Earth Day and Arbor Day Notes

Ash Tree

Credit: W. Carter (Creative Commons Attribution-Share Alike 4.0 International)

Having recently observed Earth Day, we thought it would be appropriate to share some tips for protecting the environment. First, however, since today is Arbor Day, it is important to take a moment to appreciate trees. Everyone knows that trees transform atmospheric carbon dioxide into oxygen during photosynthesis. Trees cool the Earth during this process as well, not only by removing the greenhouse gas CO2 but also by the absorption of sunlight used to synthesize hydrocarbons.

Trees are used as building materials and to manufacture paper. Four billion trees are cut down each year to produce paper; and compared to building joists or wooden furniture, the lifecycle of paper tends to be ephemeral—used once, and then discarded. About four million tons of paper that could be recycled are thrown out each year in the US—enough to build a 12-foot-high wall from New York to California. Paper consumption in offices is particularly egregious; 45 percent of office paper printed each day ends up in the trash. Continue Reading…

Action Steps to Improve Your City

As we begin 2017, HAKS would like to share Curbed New York’s suggestions on initiatives we can launch to improve our cities.  We have culled a small number from the list; you can access them all at 101 Small Ways You Can Improve Your City. Continue Reading…

Engineering the Cities of the Future

downtown-nySmart Cities use data, information, and communications technology to streamline urban infrastructure activities such as transportation and traffic management, water supply networks, waste and wastewater management, and power plants to improve the lives of their residents. Smart Cities not only present challenges to the A/E industry, but opportunities as well. Smart buildings can utilize building management systems to save energy; transportation systems designed for autonomous vehicles can be designed with a streamlined footprint and more effective flow of traffic; municipal management systems can incorporate sustainable materials and green infrastructure; and affordable and efficient ground transportation can increase convenience and quality of life. Continue Reading…

Hidden Perils in Summer Sunshine

Contributed by Brenda Gomez, Environmental Staff Engineer/Scientist

NYC (1)

August is the homestretch of summer, when people take to the beach, barbecue, and generally try to enjoy as much outdoor time as possible before the Labor Day holiday portends the onset of school, shorter days, and colder weather. Unfortunately, summer is also when air quality is at its worst. Heat waves like the ones we have been enjoying lately create photochemical oxidants as the sun’s ultraviolet radiation cooks the air to produce a layer of ozone smog. Continue Reading…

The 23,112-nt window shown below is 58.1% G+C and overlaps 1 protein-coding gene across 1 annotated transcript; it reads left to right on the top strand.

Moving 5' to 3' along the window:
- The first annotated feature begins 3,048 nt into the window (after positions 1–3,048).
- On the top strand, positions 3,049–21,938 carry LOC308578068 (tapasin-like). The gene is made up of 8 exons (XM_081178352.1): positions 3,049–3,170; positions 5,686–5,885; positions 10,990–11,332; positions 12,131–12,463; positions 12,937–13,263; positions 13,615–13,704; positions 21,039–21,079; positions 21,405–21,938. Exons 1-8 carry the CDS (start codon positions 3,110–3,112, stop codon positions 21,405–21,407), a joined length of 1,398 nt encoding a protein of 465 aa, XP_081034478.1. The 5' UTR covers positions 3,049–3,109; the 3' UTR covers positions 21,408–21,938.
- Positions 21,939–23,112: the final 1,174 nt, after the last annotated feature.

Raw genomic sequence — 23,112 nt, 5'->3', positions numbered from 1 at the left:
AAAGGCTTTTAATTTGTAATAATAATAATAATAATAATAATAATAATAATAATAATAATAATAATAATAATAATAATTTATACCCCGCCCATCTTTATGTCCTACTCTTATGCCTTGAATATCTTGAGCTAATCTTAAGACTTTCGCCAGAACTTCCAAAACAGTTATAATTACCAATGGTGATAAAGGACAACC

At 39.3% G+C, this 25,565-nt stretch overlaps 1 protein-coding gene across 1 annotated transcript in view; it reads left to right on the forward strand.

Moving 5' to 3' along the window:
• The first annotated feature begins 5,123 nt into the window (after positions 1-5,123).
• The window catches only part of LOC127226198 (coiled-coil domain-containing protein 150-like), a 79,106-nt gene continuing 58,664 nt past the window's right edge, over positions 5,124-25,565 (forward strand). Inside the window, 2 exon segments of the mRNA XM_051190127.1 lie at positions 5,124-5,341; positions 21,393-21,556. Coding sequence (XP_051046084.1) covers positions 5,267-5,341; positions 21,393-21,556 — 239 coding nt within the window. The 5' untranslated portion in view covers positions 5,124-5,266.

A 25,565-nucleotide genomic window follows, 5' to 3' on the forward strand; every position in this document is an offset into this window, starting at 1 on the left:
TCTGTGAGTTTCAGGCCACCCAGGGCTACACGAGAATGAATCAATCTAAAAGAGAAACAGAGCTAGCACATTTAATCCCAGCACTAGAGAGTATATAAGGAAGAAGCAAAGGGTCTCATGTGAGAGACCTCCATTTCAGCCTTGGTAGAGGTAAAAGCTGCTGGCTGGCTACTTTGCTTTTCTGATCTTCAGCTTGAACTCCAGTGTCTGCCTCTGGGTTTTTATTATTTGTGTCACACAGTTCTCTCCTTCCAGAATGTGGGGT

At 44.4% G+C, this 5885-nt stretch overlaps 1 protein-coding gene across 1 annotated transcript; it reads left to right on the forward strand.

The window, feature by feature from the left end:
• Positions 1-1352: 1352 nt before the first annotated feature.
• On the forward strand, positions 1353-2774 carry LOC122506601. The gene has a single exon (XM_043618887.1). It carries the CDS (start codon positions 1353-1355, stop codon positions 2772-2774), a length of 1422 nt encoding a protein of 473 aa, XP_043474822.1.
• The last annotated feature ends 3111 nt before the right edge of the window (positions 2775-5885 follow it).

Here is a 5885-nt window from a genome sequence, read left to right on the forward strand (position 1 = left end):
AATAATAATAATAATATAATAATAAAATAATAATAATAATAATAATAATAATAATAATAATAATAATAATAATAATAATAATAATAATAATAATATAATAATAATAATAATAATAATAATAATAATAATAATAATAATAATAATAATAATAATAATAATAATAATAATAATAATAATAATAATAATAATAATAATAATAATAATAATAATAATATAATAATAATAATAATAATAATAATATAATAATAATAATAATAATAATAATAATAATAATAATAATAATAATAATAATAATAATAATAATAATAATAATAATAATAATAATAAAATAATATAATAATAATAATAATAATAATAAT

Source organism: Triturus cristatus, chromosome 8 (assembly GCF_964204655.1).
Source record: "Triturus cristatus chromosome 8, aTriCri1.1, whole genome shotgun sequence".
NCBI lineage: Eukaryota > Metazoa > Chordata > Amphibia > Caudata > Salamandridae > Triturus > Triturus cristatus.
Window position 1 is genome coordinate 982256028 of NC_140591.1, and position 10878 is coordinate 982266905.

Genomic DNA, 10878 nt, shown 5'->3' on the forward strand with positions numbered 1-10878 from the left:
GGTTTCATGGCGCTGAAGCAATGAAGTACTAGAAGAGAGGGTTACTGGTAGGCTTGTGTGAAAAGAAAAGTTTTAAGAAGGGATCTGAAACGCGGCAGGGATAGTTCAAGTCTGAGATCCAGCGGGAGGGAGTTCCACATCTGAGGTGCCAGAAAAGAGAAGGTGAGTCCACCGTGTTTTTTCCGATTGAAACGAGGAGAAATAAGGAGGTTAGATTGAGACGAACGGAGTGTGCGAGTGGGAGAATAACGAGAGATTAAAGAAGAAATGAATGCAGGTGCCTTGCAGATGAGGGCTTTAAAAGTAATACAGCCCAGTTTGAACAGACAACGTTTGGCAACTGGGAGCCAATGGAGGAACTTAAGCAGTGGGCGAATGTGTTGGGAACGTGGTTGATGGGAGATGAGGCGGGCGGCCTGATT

OneNYC: The Plan for a Strong and Just City

DSC07801 REVLast month, New York City Mayor Bill de Blasio released OneNYC: The Plan for a Strong and Just City, the successor to Mayor Michael R. Bloomberg’s PlaNYC. The Mayor’s Office of Sustainability oversaw its development and shares responsibility with the Mayor’s Office of Recovery and Resiliency for ensuring its implementation. OneNYC addresses challenges such as a population of 9 million by 2040, changing climate conditions and aging infrastructure through principles of growth, sustainability, resiliency and equity. The plan builds on the four core challenges addressed in past PlaNYC reports with the addition of growing inequality, the importance of the region and New York City “voices”—a reference to the necessary input of a broad range of residents. The plan also acknowledges the growing gap between “technology haves and have-nots.” Continue Reading…

Earth Day 2015: “It’s Our Turn to Lead”

NY317, Lenevar Avenue

Lenevar Avenue, Staten Island

Today, April 22nd, marks the day when events are held globally to demonstrate support for environmental protection. Known as “Earth Day,” it was first celebrated on April 22, 1970 and has become a day to reflect on our planet, our environment and what we can do to help keep them healthy. Several changes were enacted after the first Earth Day in 1970—the Environmental Protection Agency was established; the federal Occupational Health and Safety Act was passed by a coalition of labor and environmental groups; and, within the next three years, such landmark achievements as the Clean Water Act, the Endangered Species Act, and the Resource Conservation and Recovery Act were passed. Continue Reading…